The Best Strategies to Get You Through Not Over-eating This Holiday Season

With the Holidays quickly approaching, many emotions are unfolding. Excitement to finally see family and friends we haven’t seen in over 2 years or gratefulness to spend some quality time with the ones we love. Maybe angst to travel or stress that every aspect of the Holidays puts on us. Our food choices should not be an added stress to the Holidays. There is one very helpful and super important technique we can use to ensure we do not overindulge and helps create more space for enjoyment and less space for stress.

This technique is free, can be experienced on your own or with others and is simple to use. This technique is mindfulness. The Center of Mindful Eating describes mindfulness as “the capacity to bring full attention and awareness to one’s experience, in the moment, without judgment. Mindful Eating brings mindfulness to food choice and the experience of eating. Mindful eating helps us become aware of our thoughts, feelings, and physical sensations related to eating, reconnecting us with our innate inner wisdom about hunger and satiety.”

Mindfulness and mindful eating are both a journey. They must be practiced and worked upon. When starting, we need to be reminded. Reminders can come in the form of practicing with others or it can be a simple, friendly reminder on your phone (maybe randomly during the day or maybe during hours of meals if you have a routine schedule). My biggest recommendation when it comes to mindful eating, is to sit down, slow yourself down, and enjoy. Over the Holidays, this may come easier or may be more difficult depending on your situation. Either way, slow down and be grateful for everything life has handed you. Deep breaths help slow down the mind, body and soul. It helps connect us to the present moment; therefore, leading us to mindfulness and a start to mindful eating.

The simplest way to practice mindful eating are through the 5 S’s created by Dr. Susan Albers:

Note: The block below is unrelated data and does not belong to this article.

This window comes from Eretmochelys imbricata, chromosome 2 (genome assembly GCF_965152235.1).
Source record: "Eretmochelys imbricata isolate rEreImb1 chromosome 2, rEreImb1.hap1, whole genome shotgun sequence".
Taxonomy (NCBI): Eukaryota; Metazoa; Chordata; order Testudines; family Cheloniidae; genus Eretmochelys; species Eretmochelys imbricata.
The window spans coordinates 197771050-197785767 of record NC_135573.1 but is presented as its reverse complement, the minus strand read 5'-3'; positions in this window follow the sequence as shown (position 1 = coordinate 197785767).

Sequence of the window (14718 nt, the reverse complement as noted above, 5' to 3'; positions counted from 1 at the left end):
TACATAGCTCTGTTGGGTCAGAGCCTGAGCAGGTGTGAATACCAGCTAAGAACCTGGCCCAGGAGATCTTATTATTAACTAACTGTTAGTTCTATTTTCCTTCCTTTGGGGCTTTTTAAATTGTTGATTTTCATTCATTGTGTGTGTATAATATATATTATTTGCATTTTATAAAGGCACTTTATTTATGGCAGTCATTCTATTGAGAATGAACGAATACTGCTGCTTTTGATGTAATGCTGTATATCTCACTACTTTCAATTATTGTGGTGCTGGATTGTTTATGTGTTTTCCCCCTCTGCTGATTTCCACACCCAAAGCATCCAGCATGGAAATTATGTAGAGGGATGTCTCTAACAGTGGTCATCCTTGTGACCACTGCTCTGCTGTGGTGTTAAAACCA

1) SIT DOWN: Have a seat! Avoid nibbling in front of the refrigerator or snacking in your car. Put food on a plate. You will enjoy food more and eat less when you give eating your full attention. “Only eat off your feet.”

2) SLOWLY CHEW: Eat with your non-dominant hand (if you are right handed eat with your left). Research indicates that eating with your opposite hand can reduce how much you eat by 30%. Intentionally chew slower than the person you are eating with. “Pace, don’t race.”

3) SAVOR: Take a mindful bite. Smell. Taste. Notice and look at each spoonful. Turn off the TV and other distractions. “When you eat, just eat.”

4) SIMPLIFY: Put healthy foods in a convenient place like on the counter. Place treats out of view. Research indicates that people tend to eat what is in their immediately reach. “In sight, in mind, out of sight, out of mind.”

5) SMILE: Smiling can create a brief pause between your current bite and the next one. During that gap, ask yourself if you are just satisfied, not full. “Take a breath, to manage stress.”

During the Holidays, do not focus on what you should not be eating, focus on being thankful for what you have and what you can enjoy and do just that, enjoy. Slow down and take your time to enjoy that plate of deliciousness, that slice of pumpkin pie cheesecake or that chocolate chip cookie and when you do slow down and create a mindful space, you will find that you will not need to go back for seconds or thirds or eat every single desert on the table. You will be satisfied, full and happy!


There are a lot of resources when it comes to mindful eating but I want to provide a few websites and handouts. Practice some of these mindful eating techniques over the next few days / weeks that way you can share this practice with your loved ones during the Holidays! Be safe and I wish you the most beautiful Holiday season.


References:

1. https://thecenterformindfuleating.org/

2. https://mindfuleatingsummit.com/wp-content/uploads/2016/01/02-5s-of-mindful-eating-version-2-gray-scale.pdf

3. https://www.education.com/worksheet/article/mindful-eating/

4. David M. Nourishing wisdom: a mind/body approach to nutrition and well-being. New York: Bell Tower; 1991.


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